Intel seems to be preparing successors to the Atoms
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The new Alder Lake-N CPU series could find use in low-cost laptops and Chromebooks.
- Unlike all the 12th generation Intel Core chips introduced so far, the upcoming models should not have any active core active.
- I probably won't even offer PCI Express lines that only cover the chip on the motherboard.
- The new energy-saving processors could replace the current Pentium N and Celeron N, which are based on older Atoms.
Intel expanded its line of 12th generation Core processors (Alder Lake) for desktops and laptops in January. However, it appears that he has not yet entirely declassified all versions. The mention of supposed Alder Lake-N chips on the Japanese website Coelacanth-dream grabbed the attention of Techpowerup.
Remember that the Intel Alder Lake CPU generation is based on a hybrid design that blends powerful cores with cost-effective ones. All prior models featured varying numbers of active and strong cores. The Celeron 7300 is the cheapest and most affordable model for ultra-compact PCs, with one Golden Cove core and four Gracemont energy-saving modules.
On the contrary, alleged, though unimaginable, versions should be active exclusively in energy-saving devices. According to the microarchitecture requirements, the most powerful Alder Lake-N versions may theoretically supply eight Gracemont units. In addition, weaker varieties with fewer active cores may appear.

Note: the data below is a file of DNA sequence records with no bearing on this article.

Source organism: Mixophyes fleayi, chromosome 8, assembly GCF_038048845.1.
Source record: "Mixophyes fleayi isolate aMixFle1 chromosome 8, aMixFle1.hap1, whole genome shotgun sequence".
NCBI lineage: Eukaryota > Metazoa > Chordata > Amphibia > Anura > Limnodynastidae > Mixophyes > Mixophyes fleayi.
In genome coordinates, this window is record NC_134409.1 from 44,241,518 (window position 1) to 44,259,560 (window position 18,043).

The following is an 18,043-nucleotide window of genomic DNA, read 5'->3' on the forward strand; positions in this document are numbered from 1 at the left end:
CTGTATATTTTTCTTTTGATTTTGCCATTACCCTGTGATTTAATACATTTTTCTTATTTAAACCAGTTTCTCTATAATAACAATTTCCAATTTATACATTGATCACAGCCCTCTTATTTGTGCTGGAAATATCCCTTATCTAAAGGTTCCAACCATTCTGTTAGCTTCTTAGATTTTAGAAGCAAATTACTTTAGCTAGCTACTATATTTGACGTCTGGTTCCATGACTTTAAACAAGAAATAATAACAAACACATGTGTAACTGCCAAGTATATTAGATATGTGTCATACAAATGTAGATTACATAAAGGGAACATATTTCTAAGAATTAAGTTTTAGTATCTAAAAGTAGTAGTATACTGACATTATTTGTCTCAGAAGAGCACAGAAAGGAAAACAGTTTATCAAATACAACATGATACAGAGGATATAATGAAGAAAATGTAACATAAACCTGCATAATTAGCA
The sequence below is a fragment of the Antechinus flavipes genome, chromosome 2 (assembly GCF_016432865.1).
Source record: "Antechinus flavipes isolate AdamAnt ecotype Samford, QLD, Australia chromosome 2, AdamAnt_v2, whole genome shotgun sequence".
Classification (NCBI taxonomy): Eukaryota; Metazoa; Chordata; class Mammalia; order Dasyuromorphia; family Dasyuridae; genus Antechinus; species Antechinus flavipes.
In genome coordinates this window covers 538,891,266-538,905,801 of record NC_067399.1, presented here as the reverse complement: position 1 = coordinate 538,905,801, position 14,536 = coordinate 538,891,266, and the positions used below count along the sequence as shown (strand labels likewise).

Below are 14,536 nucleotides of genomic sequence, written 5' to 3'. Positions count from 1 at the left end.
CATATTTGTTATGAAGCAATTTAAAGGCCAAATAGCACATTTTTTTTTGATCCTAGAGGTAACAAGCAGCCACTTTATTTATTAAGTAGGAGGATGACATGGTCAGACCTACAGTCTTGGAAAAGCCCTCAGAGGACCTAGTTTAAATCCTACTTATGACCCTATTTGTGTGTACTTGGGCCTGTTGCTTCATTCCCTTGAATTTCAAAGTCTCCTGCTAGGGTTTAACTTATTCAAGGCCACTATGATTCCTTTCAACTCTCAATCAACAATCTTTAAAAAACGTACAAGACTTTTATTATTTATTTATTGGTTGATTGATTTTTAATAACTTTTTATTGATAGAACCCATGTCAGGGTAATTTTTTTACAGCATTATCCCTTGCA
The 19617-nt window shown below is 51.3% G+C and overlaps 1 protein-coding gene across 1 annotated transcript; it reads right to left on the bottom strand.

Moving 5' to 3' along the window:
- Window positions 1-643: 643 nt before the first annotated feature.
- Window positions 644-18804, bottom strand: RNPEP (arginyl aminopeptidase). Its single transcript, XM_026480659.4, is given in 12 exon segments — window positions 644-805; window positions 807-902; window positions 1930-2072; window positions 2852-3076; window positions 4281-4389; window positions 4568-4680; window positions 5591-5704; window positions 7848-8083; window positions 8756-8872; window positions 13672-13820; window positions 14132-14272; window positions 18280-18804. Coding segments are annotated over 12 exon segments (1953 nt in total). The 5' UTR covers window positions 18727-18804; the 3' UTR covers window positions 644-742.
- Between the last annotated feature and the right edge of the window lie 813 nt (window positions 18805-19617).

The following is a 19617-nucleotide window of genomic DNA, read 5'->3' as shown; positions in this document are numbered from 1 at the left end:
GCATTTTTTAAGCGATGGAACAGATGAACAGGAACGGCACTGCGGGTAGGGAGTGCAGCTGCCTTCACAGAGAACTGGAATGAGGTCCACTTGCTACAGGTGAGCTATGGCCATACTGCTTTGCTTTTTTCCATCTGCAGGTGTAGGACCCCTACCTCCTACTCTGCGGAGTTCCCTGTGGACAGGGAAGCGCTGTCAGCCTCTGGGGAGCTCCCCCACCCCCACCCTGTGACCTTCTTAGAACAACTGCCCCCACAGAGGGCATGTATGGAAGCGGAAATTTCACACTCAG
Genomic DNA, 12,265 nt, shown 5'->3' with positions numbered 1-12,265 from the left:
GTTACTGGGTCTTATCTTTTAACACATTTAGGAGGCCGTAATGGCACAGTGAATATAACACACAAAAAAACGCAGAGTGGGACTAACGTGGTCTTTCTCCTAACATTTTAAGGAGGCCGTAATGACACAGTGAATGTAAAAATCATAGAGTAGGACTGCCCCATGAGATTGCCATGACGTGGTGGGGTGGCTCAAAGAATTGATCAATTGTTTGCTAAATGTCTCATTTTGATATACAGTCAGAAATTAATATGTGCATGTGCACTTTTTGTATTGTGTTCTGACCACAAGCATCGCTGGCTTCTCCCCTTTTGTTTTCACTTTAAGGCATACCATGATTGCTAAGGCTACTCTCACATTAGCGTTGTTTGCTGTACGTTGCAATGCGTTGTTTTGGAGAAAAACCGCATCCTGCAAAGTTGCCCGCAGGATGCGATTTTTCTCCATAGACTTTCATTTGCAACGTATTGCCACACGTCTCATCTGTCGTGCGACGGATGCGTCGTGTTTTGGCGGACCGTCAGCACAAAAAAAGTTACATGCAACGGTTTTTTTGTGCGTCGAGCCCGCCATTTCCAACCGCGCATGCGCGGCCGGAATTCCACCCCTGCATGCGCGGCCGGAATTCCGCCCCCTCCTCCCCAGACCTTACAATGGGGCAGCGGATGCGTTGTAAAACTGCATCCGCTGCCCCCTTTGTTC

At the same time, a Japanese source claims that Intel's new claimed processors lack a functioning PCI Express line. The motherboard's connectivity will most likely be limited to a nine-line chipset. However, it lacks an integrated GPU with 32 compute units (Executing Units).
Competition for ARM?
The projected Alder Lake-N chips will effectively be the heirs to Atoms, which are known from legendary netbooks that have been infamous in the past for their terrible performance. However, it was mainly about their earlier generations, as the newer ones are already more useful in-office computers.
It is unknown what devices will be targeted by the new generation of "Atoms," which will most likely be marketed under the trade names Pentium N and Celeron N. As a result, it is likely that the chips will be offered in pre-packaged packages rather than individually.
They may theoretically find use in the cheapest Windows laptops, but due to their configuration, they could also be capable competitors with the ARM chip in Chromebooks. They could also be assigned to the so-called embedded section.
It should be emphasized, however, that Intel has not yet publicly announced Alder Lake-N CPUs anywhere, thus all published information regarding the chips and their prospective specifications is still speculative.